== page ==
Amman, Asharq Al-Awsat- A Jordanian judicial source disclosed that the British authorities are holding negotiations with their Jordanian counterparts to extradite three persons suspected of posing “danger to Britain’s national security”, in addition to Omar Abu-Qatada, a Jordanian fundamentalist of Palestinian origin. The European Human Rights Court rejected the extradition of Abu-Qatada to Jordan that the British judiciary had approved.
Speaking to Asharq Al-Awsat, the source said one of the persons who are to be extradited is psychologically ill and that the British authorities stopped his extradition two weeks ago after negotiations with the Jordanian Ministry of Health to secure psychological care for him. The source noted that the British authorities reached a conviction that the Jordanian health authorities are unable to provide this care in accordance with the British standards.
The source gave the names of the persons who will be extradited. They are: Hassan Samarah who comes from the Gaza Refugee Camp near Jerash, northern Jordan, Muhammad al-Rifai, and Mahmud Awad.
The source said the British authorities imposed on them more than 100 restrictions regarding their movement, communications, use of computers and telephone, and the movement of their relatives.
The source pointed out that some of them welcome their extradition to Jordan because they will not stand before a Jordanian court and might serve their sentences in Jordanian jails. Others, however, the source added, try to reach a deal with the Jordanian and British authorities to deduct the time they spent in detention or prison in Britain from the prison term that the Jordanian judiciary might pass against them.
Meanwhile, Asim Rababiah, head of the Adalah Centre for Human Rights in Jordan, which will oversee the handover of Omar Abu-Qatada and watch his trial, said that the Abu-Qatada case needs to be decided by European courts in 18-24 months’ time to deport him from Britain.
He said the Centre prepared a team consisting of 24 members who underwent anti-torture training courses. Also, he added, they were trained by British experts on handover procedures and overseeing the measures that the Jordanian authorities will take against the deportees and their trial, in order to ensure that they will not be subjected to any kind of torture.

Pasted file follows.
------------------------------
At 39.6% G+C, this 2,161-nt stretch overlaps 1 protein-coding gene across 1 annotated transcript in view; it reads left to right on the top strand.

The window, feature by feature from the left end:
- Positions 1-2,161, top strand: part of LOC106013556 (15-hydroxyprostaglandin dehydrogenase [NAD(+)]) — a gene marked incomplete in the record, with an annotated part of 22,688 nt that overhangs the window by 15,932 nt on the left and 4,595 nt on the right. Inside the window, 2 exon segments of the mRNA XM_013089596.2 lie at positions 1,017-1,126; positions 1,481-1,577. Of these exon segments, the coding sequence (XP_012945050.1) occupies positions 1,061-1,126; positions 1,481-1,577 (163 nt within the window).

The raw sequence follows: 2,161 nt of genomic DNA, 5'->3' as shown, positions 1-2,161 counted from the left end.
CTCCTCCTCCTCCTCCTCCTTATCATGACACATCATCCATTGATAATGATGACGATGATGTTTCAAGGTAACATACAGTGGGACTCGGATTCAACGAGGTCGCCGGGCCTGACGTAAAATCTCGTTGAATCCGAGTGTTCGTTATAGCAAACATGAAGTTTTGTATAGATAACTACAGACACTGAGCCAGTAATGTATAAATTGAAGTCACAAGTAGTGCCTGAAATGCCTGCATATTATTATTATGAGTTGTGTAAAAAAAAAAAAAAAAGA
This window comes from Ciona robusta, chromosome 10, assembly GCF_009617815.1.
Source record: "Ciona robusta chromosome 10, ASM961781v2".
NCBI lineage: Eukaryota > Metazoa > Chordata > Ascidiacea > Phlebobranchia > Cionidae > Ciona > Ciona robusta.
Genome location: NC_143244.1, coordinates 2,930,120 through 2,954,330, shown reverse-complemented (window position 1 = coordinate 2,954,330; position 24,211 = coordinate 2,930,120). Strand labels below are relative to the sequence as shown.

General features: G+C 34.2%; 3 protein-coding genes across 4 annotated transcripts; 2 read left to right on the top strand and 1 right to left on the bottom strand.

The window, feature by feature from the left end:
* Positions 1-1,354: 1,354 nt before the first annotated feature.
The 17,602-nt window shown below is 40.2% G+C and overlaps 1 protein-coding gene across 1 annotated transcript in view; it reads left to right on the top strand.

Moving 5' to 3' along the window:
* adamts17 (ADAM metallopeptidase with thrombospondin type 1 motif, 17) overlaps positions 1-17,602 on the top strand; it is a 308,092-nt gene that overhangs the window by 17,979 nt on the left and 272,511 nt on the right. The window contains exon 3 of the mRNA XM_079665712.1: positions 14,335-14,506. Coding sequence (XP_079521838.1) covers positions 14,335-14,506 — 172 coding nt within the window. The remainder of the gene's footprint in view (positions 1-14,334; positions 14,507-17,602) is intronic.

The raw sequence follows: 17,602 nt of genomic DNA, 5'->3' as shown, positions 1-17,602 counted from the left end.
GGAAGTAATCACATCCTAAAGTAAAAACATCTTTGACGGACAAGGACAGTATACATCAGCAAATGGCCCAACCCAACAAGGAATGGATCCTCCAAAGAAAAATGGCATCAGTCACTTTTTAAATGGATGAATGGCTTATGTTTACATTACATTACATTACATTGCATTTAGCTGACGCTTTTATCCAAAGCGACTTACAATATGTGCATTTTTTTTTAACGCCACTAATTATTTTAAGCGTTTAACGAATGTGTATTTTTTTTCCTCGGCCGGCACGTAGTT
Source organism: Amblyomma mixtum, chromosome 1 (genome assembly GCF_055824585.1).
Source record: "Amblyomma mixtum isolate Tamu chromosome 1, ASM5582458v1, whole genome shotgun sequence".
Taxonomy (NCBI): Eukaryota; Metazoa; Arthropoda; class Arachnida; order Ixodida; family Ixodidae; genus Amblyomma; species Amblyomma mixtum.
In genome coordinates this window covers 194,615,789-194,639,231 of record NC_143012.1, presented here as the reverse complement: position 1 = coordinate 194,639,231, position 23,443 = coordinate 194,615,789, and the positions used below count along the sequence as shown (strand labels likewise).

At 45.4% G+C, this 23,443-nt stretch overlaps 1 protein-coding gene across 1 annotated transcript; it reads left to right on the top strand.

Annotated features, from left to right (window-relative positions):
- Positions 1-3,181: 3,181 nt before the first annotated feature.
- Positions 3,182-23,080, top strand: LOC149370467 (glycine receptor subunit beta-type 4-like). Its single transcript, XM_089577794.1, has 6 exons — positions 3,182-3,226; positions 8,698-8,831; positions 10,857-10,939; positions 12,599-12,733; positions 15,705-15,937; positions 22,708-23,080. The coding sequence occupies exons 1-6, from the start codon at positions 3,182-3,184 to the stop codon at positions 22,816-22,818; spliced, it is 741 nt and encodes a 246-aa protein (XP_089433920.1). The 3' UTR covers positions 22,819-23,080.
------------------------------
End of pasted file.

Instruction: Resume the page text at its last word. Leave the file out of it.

For his part, Dr Muhammad al-Musa, one of the advisers at the Centre, said that the memorandum of understanding, which has been signed between Jordan, Britain, and the Centre on the extradition of convicts between the two countries, does not stipulate any punishment or legal measures against the party that fails to implement the provisions of this agreement.
He noted that those who will be harmed by the agreement, namely the deportees, may resort to the British judiciary to contest the measures. Such a process might result in a financial settlement that the British authorities will pay to the wronged persons as compensation, he added.
On another issue, Talib al-Saqqaf, one of the members of a delegation that traveled to London to oversee the handover of Abu-Qatada, said: “Abu-Qatada first refused to talk to the Centre’s delegation, but later changed his mind after consulting his lawyer. He initially refused to talk because he thought we were the delegation that came to take him to Jordan.”
Al-Saqqaf added that the delegation explained its goal of overseeing the handover process. He noted: Abu-Qatada’s lawyer was busy trying to secure an urgent ruling from the European Court to stop the extradition, and this is indeed what happened.
Al-Saqqaf said the Centre will deal with other cases and other states in the future. He added that the agreement, which was signed between the Centre and British authorities, is among the first agreements of its kind in the world. He noted that prisoners or others are usually extradited through diplomatic guarantees, which might not be honored.
It is recalled that the United Nations Convention against Torture and Other Cruel, Inhuman or, Degrading Treatment or Punishment was signed by 145 states, including Jordan, and has been in force since 2006. The convention imposed on the member states a host of legal obligations that must be fulfilled. The national authorities in these states must apply them all.